Alabama football coach Nick Saban returned to work on Wednesday, less than two days after he underwent hip replacement surgery.
The longtime Crimson Tide coach said the procedure was much less invasive than it used to be, but said that doctors told him there was nearly no cartilage left on his right hip — it was basically bone-on-bone.
Still, Saban got right back to business.
“I spent one night in the hospital, was home the next day and got some rest and came in today,” Saban told TideSports.com. “I’ve got a lot of work to do.”
Saban first revealed the hip injury at Alabama’s spring game last week, and said it started bothering him at the beginning of spring practice. The injury lingered throughout the spring, slowly getting worse.
The 67-year-old’s contract currently runs through 2025 at Alabama, which played a big part in why he wanted to solve any issue with his hip now. He didn’t want it lingering into the season this fall or to cut his career short.
He couldn’t drive himself into work on Wednesday, however, and said he still has some restrictions as he goes back to work and begins to rehab his hip.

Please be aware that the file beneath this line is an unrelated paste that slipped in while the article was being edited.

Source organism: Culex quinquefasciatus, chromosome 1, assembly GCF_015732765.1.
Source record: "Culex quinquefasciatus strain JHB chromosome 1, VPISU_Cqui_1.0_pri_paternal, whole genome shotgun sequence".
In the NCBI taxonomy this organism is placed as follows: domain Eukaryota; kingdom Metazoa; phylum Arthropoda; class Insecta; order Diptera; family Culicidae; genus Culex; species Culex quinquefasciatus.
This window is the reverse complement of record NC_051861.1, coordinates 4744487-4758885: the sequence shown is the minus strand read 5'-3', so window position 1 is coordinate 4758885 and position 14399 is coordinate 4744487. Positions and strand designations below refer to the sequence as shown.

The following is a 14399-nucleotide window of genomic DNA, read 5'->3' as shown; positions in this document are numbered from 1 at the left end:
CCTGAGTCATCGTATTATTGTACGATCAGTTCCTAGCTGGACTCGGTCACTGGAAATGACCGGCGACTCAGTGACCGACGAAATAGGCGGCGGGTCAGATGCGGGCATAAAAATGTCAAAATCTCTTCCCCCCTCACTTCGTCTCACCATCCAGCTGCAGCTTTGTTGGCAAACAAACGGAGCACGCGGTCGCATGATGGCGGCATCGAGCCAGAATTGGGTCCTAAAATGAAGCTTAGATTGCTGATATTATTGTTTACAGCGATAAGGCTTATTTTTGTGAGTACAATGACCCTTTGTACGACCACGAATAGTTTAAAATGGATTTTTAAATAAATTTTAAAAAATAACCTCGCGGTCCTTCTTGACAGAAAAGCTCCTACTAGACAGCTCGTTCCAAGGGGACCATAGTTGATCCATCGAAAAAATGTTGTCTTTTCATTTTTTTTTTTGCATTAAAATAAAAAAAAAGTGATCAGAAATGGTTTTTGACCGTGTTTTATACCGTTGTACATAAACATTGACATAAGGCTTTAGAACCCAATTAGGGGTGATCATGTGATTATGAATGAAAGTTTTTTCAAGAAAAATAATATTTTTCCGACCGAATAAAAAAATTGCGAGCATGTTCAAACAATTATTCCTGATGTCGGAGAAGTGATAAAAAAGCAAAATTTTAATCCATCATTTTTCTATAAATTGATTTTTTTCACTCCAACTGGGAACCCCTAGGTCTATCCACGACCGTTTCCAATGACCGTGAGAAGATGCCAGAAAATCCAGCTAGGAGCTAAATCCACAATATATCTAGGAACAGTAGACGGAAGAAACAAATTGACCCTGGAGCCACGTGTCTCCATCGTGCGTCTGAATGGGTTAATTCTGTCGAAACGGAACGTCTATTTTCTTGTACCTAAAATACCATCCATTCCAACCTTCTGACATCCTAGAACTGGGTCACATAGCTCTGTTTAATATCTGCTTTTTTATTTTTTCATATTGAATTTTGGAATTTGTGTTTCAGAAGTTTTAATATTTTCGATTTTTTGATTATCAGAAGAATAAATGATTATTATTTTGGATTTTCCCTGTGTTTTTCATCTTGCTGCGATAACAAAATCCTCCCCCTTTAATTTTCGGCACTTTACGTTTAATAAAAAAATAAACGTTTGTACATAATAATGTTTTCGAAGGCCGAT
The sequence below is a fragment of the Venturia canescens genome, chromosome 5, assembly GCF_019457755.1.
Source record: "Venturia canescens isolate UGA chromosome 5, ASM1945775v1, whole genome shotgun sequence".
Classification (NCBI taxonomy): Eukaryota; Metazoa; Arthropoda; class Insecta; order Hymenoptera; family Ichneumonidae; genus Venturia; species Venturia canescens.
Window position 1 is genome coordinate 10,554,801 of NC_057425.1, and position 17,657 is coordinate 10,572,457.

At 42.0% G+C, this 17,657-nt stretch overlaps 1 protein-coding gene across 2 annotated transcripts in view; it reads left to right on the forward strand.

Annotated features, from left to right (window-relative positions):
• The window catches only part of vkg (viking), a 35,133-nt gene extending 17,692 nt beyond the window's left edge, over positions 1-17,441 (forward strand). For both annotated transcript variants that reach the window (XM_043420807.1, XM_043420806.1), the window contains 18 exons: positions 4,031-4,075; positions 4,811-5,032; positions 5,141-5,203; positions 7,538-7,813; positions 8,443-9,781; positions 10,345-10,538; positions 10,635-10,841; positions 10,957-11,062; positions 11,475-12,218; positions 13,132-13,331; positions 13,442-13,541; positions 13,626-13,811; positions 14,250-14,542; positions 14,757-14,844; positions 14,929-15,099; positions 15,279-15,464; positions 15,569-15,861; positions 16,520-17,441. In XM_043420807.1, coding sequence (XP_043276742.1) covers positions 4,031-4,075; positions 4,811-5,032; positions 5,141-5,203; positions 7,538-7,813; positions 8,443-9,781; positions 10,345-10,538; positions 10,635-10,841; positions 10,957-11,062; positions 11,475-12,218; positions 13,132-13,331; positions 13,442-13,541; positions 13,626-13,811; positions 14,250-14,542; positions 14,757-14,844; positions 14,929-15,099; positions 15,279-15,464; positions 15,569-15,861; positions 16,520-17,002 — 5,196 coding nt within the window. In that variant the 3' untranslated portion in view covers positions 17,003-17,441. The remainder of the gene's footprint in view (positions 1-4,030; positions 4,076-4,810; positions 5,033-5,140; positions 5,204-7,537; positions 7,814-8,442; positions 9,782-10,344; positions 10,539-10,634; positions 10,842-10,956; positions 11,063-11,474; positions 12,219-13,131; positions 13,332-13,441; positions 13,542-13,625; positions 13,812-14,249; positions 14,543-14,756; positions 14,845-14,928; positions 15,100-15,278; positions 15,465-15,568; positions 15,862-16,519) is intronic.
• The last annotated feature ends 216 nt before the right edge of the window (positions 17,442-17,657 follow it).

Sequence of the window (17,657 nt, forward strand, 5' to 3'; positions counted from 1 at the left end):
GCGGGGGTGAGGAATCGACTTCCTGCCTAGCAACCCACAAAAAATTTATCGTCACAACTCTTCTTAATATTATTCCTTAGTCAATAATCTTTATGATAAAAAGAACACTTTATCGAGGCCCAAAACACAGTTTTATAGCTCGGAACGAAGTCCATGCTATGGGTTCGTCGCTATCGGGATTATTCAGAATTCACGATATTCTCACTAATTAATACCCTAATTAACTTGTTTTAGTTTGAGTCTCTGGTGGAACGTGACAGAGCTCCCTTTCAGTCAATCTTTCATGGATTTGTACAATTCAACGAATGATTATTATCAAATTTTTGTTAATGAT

“I had one day on the walker,” Saban told TideSports.com. “Now I’m on the cane. I’ll probably throw that [son of a b——] away tomorrow.
“Right now, they have me doing 10 different isometric exercises four times a day. We will continue that for three or four days and go from there.”
It’s not having to walk with a cane or the rehab itself that is the biggest issue for Saban, though.
It’s not being able to be on a golf course.
“I think in two weeks, I will be 100 percent,” he told TideSports.com. “They won’t let me play golf for six weeks for some reason, but I am going to try and get that reduced.”
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